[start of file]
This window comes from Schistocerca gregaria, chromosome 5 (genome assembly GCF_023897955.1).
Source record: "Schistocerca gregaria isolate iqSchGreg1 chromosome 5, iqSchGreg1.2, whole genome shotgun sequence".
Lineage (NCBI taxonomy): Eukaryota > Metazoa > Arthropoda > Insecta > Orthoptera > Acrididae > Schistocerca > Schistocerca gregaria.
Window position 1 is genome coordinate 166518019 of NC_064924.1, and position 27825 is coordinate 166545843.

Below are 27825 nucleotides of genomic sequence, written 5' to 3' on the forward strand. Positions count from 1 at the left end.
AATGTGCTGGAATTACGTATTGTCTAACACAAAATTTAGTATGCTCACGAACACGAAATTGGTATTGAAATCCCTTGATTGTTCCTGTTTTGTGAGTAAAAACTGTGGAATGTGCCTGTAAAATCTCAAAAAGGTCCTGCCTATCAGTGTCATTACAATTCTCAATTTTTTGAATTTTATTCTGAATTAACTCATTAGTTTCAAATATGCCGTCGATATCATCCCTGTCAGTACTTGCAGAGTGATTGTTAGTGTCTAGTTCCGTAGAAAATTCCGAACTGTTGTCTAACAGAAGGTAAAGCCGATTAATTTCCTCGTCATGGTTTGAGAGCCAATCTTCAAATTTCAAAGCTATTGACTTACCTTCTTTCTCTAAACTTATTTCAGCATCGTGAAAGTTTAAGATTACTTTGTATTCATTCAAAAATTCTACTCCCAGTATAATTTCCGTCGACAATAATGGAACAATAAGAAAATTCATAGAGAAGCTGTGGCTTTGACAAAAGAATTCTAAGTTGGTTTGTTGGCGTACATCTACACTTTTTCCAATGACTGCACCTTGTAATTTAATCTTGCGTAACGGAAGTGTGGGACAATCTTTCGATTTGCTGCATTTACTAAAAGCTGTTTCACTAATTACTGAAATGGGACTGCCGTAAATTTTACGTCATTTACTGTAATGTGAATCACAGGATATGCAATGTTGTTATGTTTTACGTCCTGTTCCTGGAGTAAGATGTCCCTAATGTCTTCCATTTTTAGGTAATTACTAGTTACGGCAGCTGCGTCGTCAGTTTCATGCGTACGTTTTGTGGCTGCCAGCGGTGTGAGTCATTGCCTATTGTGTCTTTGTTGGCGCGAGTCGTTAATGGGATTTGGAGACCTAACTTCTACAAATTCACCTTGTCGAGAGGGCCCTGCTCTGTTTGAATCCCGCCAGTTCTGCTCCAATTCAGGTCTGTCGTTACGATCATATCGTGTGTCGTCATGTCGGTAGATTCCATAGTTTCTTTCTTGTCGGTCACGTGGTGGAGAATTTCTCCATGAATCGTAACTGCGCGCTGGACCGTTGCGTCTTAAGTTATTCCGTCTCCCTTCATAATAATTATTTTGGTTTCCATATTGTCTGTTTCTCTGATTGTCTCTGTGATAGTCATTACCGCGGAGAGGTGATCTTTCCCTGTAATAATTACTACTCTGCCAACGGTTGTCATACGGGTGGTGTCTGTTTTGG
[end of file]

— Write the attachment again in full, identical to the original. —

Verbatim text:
This window comes from Schistocerca gregaria, chromosome 5 (genome assembly GCF_023897955.1).
Source record: "Schistocerca gregaria isolate iqSchGreg1 chromosome 5, iqSchGreg1.2, whole genome shotgun sequence".
Lineage (NCBI taxonomy): Eukaryota > Metazoa > Arthropoda > Insecta > Orthoptera > Acrididae > Schistocerca > Schistocerca gregaria.
Window position 1 is genome coordinate 166518019 of NC_064924.1, and position 27825 is coordinate 166545843.

Below are 27825 nucleotides of genomic sequence, written 5' to 3' on the forward strand. Positions count from 1 at the left end.
AATGTGCTGGAATTACGTATTGTCTAACACAAAATTTAGTATGCTCACGAACACGAAATTGGTATTGAAATCCCTTGATTGTTCCTGTTTTGTGAGTAAAAACTGTGGAATGTGCCTGTAAAATCTCAAAAAGGTCCTGCCTATCAGTGTCATTACAATTCTCAATTTTTTGAATTTTATTCTGAATTAACTCATTAGTTTCAAATATGCCGTCGATATCATCCCTGTCAGTACTTGCAGAGTGATTGTTAGTGTCTAGTTCCGTAGAAAATTCCGAACTGTTGTCTAACAGAAGGTAAAGCCGATTAATTTCCTCGTCATGGTTTGAGAGCCAATCTTCAAATTTCAAAGCTATTGACTTACCTTCTTTCTCTAAACTTATTTCAGCATCGTGAAAGTTTAAGATTACTTTGTATTCATTCAAAAATTCTACTCCCAGTATAATTTCCGTCGACAATAATGGAACAATAAGAAAATTCATAGAGAAGCTGTGGCTTTGACAAAAGAATTCTAAGTTGGTTTGTTGGCGTACATCTACACTTTTTCCAATGACTGCACCTTGTAATTTAATCTTGCGTAACGGAAGTGTGGGACAATCTTTCGATTTGCTGCATTTACTAAAAGCTGTTTCACTAATTACTGAAATGGGACTGCCGTAAATTTTACGTCATTTACTGTAATGTGAATCACAGGATATGCAATGTTGTTATGTTTTACGTCCTGTTCCTGGAGTAAGATGTCCCTAATGTCTTCCATTTTTAGGTAATTACTAGTTACGGCAGCTGCGTCGTCAGTTTCATGCGTACGTTTTGTGGCTGCCAGCGGTGTGAGTCATTGCCTATTGTGTCTTTGTTGGCGCGAGTCGTTAATGGGATTTGGAGACCTAACTTCTACAAATTCACCTTGTCGAGAGGGCCCTGCTCTGTTTGAATCCCGCCAGTTCTGCTCCAATTCAGGTCTGTCGTTACGATCATATCGTGTGTCGTCATGTCGGTAGATTCCATAGTTTCTTTCTTGTCGGTCACGTGGTGGAGAATTTCTCCATGAATCGTAACTGCGCGCTGGACCGTTGCGTCTTAAGTTATTCCGTCTCCCTTCATAATAATTATTTTGGTTTCCATATTGTCTGTTTCTCTGATTGTCTCTGTGATAGTCATTACCGCGGAGAGGTGATCTTTCCCTGTAATAATTACTACTCTGCCAACGGTTGTCATACGGGTGGTGTCTGTTTTGG